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Mercury exposure catches up to world’s fastest bird; study says it can adversely affect breeding. What else is it harming?

The peregrine falcon (Falco peregrinus) may be the fastest bird on the planet, but it isn’t fast enough to outrun the toxic heavy metal named after the Roman god of communication and travel.

The feathers of peregrines across the United States have displayed signs of mercury contamination. In Nevada, a researcher with the state’s Department of Wildlife warned that the heavy metal has tainted the population living in the Lake Mead National Recreation Area.

State researcher Joe Barnes spent a decade investigating the extent of mercury contamination in peregrine falcons. He tested hundreds of birds in part of Maryland, Nevada, Texas, and Washington.

Every single one of them was impacted, regardless of whether they live in wide-open desert or Lake Mead or Greenland or coastal British Columbia,” Barnes warned. He published the details of his report in the Journal of Raptor Research.

Barnes stressed the need for additional research to determine the maximum amount of mercury that a peregrine falcon might endure before it starts to get sick. Earlier studies covered other species and suggested that exposure to five to 15 parts per million (PPM) may make it much more difficult for a raptor to successfully breed. (Related: Swedish researchers have discovered that nature heals itself: Dangerous levels of mercury in their aquatic ecosystems are correcting themselves.)

Peregrine falcons show high levels of mercury contamination

Barnes reported an average of 17 ppm of mercury in the feathers of adult peregrine falcons at Lake Mead near Las Vegas, Nevada. Grown-up birds along the coast of Washington displayed 24 ppm.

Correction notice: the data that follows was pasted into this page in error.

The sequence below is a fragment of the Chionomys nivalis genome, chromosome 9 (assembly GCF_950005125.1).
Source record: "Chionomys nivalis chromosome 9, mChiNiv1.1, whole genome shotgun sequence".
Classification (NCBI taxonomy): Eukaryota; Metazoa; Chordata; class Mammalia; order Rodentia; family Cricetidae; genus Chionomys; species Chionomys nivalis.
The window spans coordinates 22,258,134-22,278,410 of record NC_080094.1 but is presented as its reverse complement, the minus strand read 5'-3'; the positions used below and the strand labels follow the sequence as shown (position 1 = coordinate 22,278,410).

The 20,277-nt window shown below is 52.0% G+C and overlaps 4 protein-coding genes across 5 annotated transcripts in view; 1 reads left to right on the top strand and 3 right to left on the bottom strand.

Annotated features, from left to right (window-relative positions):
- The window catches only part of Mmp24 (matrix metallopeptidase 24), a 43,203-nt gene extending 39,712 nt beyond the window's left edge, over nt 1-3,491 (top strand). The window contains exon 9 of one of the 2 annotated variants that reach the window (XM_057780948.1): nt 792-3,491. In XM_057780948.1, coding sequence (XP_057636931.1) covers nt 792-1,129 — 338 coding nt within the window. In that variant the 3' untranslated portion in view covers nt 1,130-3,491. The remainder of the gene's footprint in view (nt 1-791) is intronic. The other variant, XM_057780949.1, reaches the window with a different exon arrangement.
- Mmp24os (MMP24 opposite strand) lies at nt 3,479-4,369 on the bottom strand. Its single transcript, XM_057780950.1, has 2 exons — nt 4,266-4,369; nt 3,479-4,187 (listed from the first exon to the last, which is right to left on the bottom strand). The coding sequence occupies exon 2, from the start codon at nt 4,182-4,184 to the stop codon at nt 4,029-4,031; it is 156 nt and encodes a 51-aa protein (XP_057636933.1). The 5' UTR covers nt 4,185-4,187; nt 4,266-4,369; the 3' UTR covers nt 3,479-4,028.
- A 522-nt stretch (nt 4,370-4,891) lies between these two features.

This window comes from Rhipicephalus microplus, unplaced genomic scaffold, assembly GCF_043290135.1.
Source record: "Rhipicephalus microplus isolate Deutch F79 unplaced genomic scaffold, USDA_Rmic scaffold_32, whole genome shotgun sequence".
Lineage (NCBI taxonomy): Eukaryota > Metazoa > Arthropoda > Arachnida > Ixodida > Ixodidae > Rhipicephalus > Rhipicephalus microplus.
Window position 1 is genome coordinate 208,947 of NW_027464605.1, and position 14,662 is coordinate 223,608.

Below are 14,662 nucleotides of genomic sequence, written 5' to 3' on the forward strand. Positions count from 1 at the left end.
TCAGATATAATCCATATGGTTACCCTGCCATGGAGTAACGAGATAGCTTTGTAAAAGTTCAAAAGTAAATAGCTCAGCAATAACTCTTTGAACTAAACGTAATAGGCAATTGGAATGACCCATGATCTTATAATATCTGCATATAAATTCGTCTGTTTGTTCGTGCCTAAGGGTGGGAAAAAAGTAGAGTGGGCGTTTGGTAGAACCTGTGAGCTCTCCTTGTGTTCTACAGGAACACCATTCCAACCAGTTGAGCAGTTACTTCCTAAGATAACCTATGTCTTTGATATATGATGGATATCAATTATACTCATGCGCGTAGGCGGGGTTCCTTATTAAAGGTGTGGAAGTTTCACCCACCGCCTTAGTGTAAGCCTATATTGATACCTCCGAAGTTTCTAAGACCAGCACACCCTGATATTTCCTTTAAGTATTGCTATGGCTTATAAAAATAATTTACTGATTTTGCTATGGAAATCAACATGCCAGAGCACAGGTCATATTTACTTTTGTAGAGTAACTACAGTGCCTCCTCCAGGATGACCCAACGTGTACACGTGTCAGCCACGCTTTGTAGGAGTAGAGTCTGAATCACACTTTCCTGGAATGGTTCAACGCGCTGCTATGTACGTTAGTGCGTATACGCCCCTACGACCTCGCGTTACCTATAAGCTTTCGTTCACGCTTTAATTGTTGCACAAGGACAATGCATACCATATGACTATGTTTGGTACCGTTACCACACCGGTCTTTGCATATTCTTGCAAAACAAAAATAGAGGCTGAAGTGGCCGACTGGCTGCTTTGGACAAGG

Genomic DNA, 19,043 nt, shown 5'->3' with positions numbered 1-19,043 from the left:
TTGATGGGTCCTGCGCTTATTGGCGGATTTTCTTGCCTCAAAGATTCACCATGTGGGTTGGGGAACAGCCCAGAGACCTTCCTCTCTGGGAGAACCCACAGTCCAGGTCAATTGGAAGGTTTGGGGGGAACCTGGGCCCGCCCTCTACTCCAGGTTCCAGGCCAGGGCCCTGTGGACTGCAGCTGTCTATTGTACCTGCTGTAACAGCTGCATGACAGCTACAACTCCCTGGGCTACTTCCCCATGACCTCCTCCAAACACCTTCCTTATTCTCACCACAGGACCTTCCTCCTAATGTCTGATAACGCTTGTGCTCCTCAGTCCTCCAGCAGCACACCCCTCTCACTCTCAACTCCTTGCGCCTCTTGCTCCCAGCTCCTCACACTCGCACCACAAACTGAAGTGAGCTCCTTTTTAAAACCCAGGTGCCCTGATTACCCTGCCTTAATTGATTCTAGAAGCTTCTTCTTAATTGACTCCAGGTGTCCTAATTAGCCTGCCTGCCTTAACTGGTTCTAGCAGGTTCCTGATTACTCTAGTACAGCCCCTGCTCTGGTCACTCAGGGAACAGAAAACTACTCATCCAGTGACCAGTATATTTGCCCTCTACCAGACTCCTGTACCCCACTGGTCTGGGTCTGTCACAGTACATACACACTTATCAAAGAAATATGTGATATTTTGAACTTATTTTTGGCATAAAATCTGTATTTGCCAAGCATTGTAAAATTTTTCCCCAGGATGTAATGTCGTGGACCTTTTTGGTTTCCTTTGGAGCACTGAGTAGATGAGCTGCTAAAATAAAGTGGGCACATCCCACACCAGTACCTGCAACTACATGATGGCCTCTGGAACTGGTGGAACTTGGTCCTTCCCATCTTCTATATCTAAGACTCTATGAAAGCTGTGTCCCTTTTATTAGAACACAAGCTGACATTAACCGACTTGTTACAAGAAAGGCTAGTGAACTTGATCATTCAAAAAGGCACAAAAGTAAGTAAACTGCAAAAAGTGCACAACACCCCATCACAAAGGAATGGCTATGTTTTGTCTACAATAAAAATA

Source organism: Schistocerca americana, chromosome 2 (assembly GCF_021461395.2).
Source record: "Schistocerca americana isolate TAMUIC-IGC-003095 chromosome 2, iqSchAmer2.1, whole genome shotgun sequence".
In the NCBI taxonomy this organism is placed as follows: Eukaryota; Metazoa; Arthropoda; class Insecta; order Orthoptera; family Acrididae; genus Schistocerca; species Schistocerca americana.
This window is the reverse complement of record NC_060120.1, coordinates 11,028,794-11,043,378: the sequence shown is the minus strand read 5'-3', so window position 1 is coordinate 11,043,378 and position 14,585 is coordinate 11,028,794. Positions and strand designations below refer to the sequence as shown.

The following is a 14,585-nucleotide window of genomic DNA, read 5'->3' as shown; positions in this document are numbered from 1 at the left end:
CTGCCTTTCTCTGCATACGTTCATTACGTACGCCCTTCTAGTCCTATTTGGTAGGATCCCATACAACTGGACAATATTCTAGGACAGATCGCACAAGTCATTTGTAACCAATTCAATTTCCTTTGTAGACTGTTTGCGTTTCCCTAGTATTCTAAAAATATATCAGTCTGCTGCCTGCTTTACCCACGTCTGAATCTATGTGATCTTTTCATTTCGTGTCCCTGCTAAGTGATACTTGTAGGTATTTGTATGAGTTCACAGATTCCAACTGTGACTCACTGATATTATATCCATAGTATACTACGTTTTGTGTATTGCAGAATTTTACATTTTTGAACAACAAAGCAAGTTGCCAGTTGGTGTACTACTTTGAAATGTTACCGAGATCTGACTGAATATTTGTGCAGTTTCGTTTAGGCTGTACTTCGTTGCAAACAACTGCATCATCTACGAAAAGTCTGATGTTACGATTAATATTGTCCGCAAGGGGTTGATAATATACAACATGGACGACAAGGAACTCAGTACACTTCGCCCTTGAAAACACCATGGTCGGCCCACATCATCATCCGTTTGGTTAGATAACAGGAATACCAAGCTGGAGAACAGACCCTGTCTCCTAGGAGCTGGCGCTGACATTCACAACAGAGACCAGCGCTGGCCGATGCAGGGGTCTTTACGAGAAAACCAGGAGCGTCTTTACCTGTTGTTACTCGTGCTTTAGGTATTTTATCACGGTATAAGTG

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No respite came for peregrines from Alaska, northern Canada, and Greenland. Although the remote regions didn’t have high levels of industrial pollution, the migrating birds still bore around 10 ppm of mercury in their plumage.

Peregrine falcons hunt other birds that also got exposed to mercury. They end up accumulating heavy metals from all the contaminated prey animals they have consumed over their lifetimes.

The Lake Mead peregrines mainly prey on the eared grebe (Podiceps nigricollis), a small species of waterfowl that migrate through Nevada in staggering numbers. Barnes said that most of these grebes came from the Great Salt Lake in Utah.

The waters of that massive lake contain high levels of mercury that contaminated the migratory species, which in turn ended up in the bodies of the peregrines that ate the grebes.

From top predator to “canary in a coal mine”

If it’s alive and flies, it dies to the peregrine falcon. The raptor divebombs its prey at velocities that exceed 200 mph (322 kph), around the same speed as some of the fastest trains in the world.

Peregrines live in every continent except Antarctica. They prey on all kinds of flying animals, no matter the size – from tiny hummingbirds to the dreaded Canada geese (Branta canadensis).

Like Barnes, the University of California, Davis (UC Davis) researcher Ryan Bourbor studied mercury contamination in North American raptor species. He warned that exposure to even small amounts of mercury can harm the health of humans and wildlife.

In the U.S., humans get exposed to mercury by consuming fish contaminated by methylmercury, a compound produced by bacteria that encounter the heavy metal in plants, soil, and water. Both mercury and methylmercury are toxic to humans.

Small amounts of mercury appear in nature. However, Barnes explained that the levels of the heavy metal have risen by 300 percent ever since the Industrial Revolution.

So far, the peregrine falcons in his study showed no overt symptoms of their exposure to mercury. But the birds remain vulnerable, and they are likely to end up as the first victims.

“Peregrines are sort of the canary in the coal mine here,” Barnes said.

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